The foregoing process is repeated times per second, the frame rate of a typical sensor, and records a new target image each time. As the narrow light beam is moved from one target area to another or over the face of a large target, the processor senses only the illuminated portion of the target. The display screen may be provided with a retentive phosphor for continuous viewing as the light beam is swept over the target area, and the imagery may be recorded either by the photographing the display screen with a camera shutter held open for one full sweep, or by recording on magnetic tape the processed video signal. In effect, the image of the moving spot may be tracked and the effective field of the image displayed limited to the target area of interest, without the hazard of losing the image in its rapid motion. The resulting image will have high-contrast and the high resulotion.
It is to be understood that the above designated examples are only illustrative of the principles applicable to the invention, and numerous other areas and modifications may be designed by those skilled in the art Without departing from the spirit and scope of the invention. Accordingly, it is to be understood that the present invention is limited only by the spirit and scope of the appended claims. The term means as used in the appended claims is intended to cover various equivalents for performing the specific function or functions and is not to be construed as limited to the specific embodiment or embodiments shown.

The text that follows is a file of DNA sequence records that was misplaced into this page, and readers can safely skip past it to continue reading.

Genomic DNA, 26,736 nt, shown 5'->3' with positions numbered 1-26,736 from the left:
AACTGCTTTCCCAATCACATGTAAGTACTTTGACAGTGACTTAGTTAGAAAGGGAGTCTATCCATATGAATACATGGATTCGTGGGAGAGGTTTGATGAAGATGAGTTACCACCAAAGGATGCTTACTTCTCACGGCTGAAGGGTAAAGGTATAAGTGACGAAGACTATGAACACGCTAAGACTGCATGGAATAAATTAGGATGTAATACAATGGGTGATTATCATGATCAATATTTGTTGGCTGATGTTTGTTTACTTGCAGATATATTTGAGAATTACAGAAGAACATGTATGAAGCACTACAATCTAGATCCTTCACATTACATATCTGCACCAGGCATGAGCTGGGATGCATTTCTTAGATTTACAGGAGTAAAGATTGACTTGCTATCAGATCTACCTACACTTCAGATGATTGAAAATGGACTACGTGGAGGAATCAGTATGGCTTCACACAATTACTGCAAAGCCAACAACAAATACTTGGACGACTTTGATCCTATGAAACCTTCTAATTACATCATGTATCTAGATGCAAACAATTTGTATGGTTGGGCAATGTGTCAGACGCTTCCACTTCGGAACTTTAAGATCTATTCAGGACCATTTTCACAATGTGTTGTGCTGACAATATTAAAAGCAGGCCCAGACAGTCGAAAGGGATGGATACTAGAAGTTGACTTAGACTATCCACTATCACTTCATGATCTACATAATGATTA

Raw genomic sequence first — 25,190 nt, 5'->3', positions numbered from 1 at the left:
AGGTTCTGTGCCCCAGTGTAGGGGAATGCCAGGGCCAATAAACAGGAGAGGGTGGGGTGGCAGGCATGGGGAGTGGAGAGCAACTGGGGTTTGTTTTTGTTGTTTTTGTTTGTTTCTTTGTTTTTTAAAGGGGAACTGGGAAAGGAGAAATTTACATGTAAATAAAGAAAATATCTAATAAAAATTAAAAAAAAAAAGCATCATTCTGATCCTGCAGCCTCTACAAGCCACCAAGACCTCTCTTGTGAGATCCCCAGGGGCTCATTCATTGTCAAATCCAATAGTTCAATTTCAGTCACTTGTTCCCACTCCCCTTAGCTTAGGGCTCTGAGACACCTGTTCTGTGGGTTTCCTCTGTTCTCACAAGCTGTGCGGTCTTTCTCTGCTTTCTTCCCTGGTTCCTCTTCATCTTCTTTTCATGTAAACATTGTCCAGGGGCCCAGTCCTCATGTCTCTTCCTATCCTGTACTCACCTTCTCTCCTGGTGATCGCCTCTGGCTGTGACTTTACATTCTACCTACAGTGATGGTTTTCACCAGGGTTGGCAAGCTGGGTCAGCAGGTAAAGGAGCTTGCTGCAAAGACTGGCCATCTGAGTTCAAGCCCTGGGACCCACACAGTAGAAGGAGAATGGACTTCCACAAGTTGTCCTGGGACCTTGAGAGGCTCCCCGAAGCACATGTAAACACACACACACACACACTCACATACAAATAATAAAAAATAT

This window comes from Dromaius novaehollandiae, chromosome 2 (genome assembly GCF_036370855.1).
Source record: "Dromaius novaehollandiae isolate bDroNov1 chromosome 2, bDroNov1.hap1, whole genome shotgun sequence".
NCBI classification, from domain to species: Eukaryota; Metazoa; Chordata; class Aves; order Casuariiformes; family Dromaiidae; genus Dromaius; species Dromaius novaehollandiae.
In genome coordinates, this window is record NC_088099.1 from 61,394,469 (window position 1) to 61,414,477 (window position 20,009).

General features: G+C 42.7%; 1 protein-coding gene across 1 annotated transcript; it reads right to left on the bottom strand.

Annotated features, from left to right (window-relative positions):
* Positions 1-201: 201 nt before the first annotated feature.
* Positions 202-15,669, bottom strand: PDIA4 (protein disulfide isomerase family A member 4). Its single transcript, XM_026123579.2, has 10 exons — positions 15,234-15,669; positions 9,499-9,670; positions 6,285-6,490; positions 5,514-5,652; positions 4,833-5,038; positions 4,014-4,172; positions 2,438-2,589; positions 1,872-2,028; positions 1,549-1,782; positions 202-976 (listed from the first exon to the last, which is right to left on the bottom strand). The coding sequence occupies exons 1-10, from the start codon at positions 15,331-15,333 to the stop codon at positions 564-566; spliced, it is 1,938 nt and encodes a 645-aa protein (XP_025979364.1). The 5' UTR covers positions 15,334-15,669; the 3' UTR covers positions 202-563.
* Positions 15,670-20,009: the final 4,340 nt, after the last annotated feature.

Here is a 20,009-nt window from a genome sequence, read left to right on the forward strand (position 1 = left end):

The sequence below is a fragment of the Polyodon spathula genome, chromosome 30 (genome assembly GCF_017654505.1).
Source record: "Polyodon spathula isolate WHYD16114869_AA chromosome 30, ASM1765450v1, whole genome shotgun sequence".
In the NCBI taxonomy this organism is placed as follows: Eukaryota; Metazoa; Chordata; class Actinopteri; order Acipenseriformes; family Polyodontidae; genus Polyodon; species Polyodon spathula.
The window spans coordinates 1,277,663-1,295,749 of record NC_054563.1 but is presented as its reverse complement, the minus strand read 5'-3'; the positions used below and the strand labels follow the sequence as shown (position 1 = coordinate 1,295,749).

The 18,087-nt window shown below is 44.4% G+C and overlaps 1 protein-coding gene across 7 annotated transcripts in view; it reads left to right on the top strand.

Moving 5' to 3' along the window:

What is claimed is:
1. An apparatus for underwater optical imaging utilizing logic circuitry for blanking portions of the video display, the combination comprising a light scanning device for illumination of target areas in an underwater environment, a light image detector for receiving reflected illumination from a target area, and video display means for displaying preselected areas of said illuminated target area in response to blanking control signals, said video display means being further defined as a video processor having an amplifier connected to .a series connected differentiating circuit and a first binary logic circuit element for receiving an input video signal and delaying said input signal a preselected time interval, and a second binary logic circuit connected to said first biary circuit for shaping said input signal whereby a blanking control signal to the video display is effectuated.
2. An optical imaging apparatus: for use in underwater exploration, the combination comprising:
(a) a light beam generator device which includes a ppower supply connected to a light source for producing a collimated light 'beam and means for scanning said beam at a preselected rate and in a preselected target area of interest, and